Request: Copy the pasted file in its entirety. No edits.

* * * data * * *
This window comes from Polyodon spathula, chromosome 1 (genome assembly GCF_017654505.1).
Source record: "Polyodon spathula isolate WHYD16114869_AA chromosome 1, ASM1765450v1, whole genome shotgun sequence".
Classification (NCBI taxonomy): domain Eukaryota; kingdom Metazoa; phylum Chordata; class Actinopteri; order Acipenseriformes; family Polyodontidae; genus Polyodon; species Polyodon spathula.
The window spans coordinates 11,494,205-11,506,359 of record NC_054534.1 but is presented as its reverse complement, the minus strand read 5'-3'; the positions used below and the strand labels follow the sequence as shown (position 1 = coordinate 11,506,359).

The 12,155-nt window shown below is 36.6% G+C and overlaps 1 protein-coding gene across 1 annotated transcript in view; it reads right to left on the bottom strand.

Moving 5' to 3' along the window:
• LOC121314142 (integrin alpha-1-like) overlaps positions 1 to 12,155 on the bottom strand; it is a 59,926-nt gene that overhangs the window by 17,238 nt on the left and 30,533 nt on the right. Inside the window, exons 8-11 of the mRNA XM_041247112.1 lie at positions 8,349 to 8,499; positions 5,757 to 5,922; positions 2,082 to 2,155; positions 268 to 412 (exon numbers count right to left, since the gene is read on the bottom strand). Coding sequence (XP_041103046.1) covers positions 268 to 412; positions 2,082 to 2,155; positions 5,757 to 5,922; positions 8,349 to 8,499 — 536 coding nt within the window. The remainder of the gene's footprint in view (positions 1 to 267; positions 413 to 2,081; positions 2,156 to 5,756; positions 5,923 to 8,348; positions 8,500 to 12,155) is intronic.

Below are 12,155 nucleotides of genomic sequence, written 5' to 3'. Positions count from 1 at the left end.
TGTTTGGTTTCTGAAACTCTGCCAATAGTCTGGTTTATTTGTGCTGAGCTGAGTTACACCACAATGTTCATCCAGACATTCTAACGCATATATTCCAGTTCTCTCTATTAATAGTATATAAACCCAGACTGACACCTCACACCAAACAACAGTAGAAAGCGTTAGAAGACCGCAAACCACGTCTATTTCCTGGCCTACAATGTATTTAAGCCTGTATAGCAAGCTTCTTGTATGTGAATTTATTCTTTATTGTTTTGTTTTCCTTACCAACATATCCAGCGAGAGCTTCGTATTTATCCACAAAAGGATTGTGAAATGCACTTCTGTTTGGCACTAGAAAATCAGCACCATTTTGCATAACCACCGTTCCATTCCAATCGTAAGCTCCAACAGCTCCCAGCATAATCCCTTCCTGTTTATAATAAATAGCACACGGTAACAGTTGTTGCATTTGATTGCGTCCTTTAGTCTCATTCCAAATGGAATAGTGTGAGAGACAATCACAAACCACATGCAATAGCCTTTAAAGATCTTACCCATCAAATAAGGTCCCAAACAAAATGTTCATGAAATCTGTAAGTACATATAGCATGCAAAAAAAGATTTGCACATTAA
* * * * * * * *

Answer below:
This window comes from Polyodon spathula, chromosome 1 (genome assembly GCF_017654505.1).
Source record: "Polyodon spathula isolate WHYD16114869_AA chromosome 1, ASM1765450v1, whole genome shotgun sequence".
Classification (NCBI taxonomy): domain Eukaryota; kingdom Metazoa; phylum Chordata; class Actinopteri; order Acipenseriformes; family Polyodontidae; genus Polyodon; species Polyodon spathula.
The window spans coordinates 11,494,205-11,506,359 of record NC_054534.1 but is presented as its reverse complement, the minus strand read 5'-3'; the positions used below and the strand labels follow the sequence as shown (position 1 = coordinate 11,506,359).

The 12,155-nt window shown below is 36.6% G+C and overlaps 1 protein-coding gene across 1 annotated transcript in view; it reads right to left on the bottom strand.

Moving 5' to 3' along the window:
• LOC121314142 (integrin alpha-1-like) overlaps positions 1 to 12,155 on the bottom strand; it is a 59,926-nt gene that overhangs the window by 17,238 nt on the left and 30,533 nt on the right. Inside the window, exons 8-11 of the mRNA XM_041247112.1 lie at positions 8,349 to 8,499; positions 5,757 to 5,922; positions 2,082 to 2,155; positions 268 to 412 (exon numbers count right to left, since the gene is read on the bottom strand). Coding sequence (XP_041103046.1) covers positions 268 to 412; positions 2,082 to 2,155; positions 5,757 to 5,922; positions 8,349 to 8,499 — 536 coding nt within the window. The remainder of the gene's footprint in view (positions 1 to 267; positions 413 to 2,081; positions 2,156 to 5,756; positions 5,923 to 8,348; positions 8,500 to 12,155) is intronic.

Below are 12,155 nucleotides of genomic sequence, written 5' to 3'. Positions count from 1 at the left end.
TGTTTGGTTTCTGAAACTCTGCCAATAGTCTGGTTTATTTGTGCTGAGCTGAGTTACACCACAATGTTCATCCAGACATTCTAACGCATATATTCCAGTTCTCTCTATTAATAGTATATAAACCCAGACTGACACCTCACACCAAACAACAGTAGAAAGCGTTAGAAGACCGCAAACCACGTCTATTTCCTGGCCTACAATGTATTTAAGCCTGTATAGCAAGCTTCTTGTATGTGAATTTATTCTTTATTGTTTTGTTTTCCTTACCAACATATCCAGCGAGAGCTTCGTATTTATCCACAAAAGGATTGTGAAATGCACTTCTGTTTGGCACTAGAAAATCAGCACCATTTTGCATAACCACCGTTCCATTCCAATCGTAAGCTCCAACAGCTCCCAGCATAATCCCTTCCTGTTTATAATAAATAGCACACGGTAACAGTTGTTGCATTTGATTGCGTCCTTTAGTCTCATTCCAAATGGAATAGTGTGAGAGACAATCACAAACCACATGCAATAGCCTTTAAAGATCTTACCCATCAAATAAGGTCCCAAACAAAATGTTCATGAAATCTGTAAGTACATATAGCATGCAAAAAAAGATTTGCACATTAA